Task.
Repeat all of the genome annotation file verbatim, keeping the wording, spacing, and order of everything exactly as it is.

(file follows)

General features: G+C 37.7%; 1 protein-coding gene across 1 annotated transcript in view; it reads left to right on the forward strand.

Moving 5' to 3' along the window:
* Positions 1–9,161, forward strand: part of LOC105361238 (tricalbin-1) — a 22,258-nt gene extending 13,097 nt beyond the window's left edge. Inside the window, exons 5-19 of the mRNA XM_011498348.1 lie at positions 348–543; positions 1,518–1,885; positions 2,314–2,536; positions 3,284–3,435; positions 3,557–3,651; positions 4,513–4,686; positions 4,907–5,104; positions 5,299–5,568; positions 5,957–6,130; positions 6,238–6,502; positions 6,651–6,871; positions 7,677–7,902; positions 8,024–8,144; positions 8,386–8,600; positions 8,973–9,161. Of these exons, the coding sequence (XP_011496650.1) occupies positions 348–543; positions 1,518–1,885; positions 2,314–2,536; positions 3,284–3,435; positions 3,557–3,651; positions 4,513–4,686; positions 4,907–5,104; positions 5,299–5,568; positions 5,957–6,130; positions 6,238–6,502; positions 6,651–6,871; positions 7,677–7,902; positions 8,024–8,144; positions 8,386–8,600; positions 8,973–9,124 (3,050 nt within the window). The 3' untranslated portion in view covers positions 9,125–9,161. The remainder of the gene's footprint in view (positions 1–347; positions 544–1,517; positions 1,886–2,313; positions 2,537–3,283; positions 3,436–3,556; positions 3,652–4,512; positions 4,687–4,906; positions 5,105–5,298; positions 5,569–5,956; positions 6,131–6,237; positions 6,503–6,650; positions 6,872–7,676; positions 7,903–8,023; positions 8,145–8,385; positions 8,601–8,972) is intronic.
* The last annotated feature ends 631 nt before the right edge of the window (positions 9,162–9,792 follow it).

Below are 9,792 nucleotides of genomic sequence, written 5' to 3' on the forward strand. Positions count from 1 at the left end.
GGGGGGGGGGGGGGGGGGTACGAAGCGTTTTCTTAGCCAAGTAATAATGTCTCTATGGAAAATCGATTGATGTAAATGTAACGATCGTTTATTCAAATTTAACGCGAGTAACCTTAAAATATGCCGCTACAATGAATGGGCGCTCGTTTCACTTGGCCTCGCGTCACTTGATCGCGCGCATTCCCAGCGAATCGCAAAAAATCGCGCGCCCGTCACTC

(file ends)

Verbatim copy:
General features: G+C 37.7%; 1 protein-coding gene across 1 annotated transcript in view; it reads left to right on the forward strand.

Moving 5' to 3' along the window:
* Positions 1–9,161, forward strand: part of LOC105361238 (tricalbin-1) — a 22,258-nt gene extending 13,097 nt beyond the window's left edge. Inside the window, exons 5-19 of the mRNA XM_011498348.1 lie at positions 348–543; positions 1,518–1,885; positions 2,314–2,536; positions 3,284–3,435; positions 3,557–3,651; positions 4,513–4,686; positions 4,907–5,104; positions 5,299–5,568; positions 5,957–6,130; positions 6,238–6,502; positions 6,651–6,871; positions 7,677–7,902; positions 8,024–8,144; positions 8,386–8,600; positions 8,973–9,161. Of these exons, the coding sequence (XP_011496650.1) occupies positions 348–543; positions 1,518–1,885; positions 2,314–2,536; positions 3,284–3,435; positions 3,557–3,651; positions 4,513–4,686; positions 4,907–5,104; positions 5,299–5,568; positions 5,957–6,130; positions 6,238–6,502; positions 6,651–6,871; positions 7,677–7,902; positions 8,024–8,144; positions 8,386–8,600; positions 8,973–9,124 (3,050 nt within the window). The 3' untranslated portion in view covers positions 9,125–9,161. The remainder of the gene's footprint in view (positions 1–347; positions 544–1,517; positions 1,886–2,313; positions 2,537–3,283; positions 3,436–3,556; positions 3,652–4,512; positions 4,687–4,906; positions 5,105–5,298; positions 5,569–5,956; positions 6,131–6,237; positions 6,503–6,650; positions 6,872–7,676; positions 7,903–8,023; positions 8,145–8,385; positions 8,601–8,972) is intronic.
* The last annotated feature ends 631 nt before the right edge of the window (positions 9,162–9,792 follow it).

Below are 9,792 nucleotides of genomic sequence, written 5' to 3' on the forward strand. Positions count from 1 at the left end.
GGGGGGGGGGGGGGGGGGTACGAAGCGTTTTCTTAGCCAAGTAATAATGTCTCTATGGAAAATCGATTGATGTAAATGTAACGATCGTTTATTCAAATTTAACGCGAGTAACCTTAAAATATGCCGCTACAATGAATGGGCGCTCGTTTCACTTGGCCTCGCGTCACTTGATCGCGCGCATTCCCAGCGAATCGCAAAAAATCGCGCGCCCGTCACTC